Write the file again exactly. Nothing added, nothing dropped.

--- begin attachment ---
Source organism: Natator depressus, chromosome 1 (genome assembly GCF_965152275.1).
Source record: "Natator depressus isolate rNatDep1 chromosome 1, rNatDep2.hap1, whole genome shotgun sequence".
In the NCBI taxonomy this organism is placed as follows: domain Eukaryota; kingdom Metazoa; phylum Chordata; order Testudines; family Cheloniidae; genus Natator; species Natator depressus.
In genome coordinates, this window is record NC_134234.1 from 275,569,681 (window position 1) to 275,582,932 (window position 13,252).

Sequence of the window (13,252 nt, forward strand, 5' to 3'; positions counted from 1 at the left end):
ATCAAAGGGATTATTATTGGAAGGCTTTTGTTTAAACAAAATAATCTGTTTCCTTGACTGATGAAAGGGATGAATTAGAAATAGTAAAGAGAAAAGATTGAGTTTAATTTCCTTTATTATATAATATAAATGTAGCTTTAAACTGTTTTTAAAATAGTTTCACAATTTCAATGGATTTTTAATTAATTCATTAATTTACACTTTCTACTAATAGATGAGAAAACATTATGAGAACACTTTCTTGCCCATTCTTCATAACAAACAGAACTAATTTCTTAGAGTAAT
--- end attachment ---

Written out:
Source organism: Natator depressus, chromosome 1 (genome assembly GCF_965152275.1).
Source record: "Natator depressus isolate rNatDep1 chromosome 1, rNatDep2.hap1, whole genome shotgun sequence".
In the NCBI taxonomy this organism is placed as follows: domain Eukaryota; kingdom Metazoa; phylum Chordata; order Testudines; family Cheloniidae; genus Natator; species Natator depressus.
In genome coordinates, this window is record NC_134234.1 from 275,569,681 (window position 1) to 275,582,932 (window position 13,252).

Sequence of the window (13,252 nt, forward strand, 5' to 3'; positions counted from 1 at the left end):
ATCAAAGGGATTATTATTGGAAGGCTTTTGTTTAAACAAAATAATCTGTTTCCTTGACTGATGAAAGGGATGAATTAGAAATAGTAAAGAGAAAAGATTGAGTTTAATTTCCTTTATTATATAATATAAATGTAGCTTTAAACTGTTTTTAAAATAGTTTCACAATTTCAATGGATTTTTAATTAATTCATTAATTTACACTTTCTACTAATAGATGAGAAAACATTATGAGAACACTTTCTTGCCCATTCTTCATAACAAACAGAACTAATTTCTTAGAGTAAT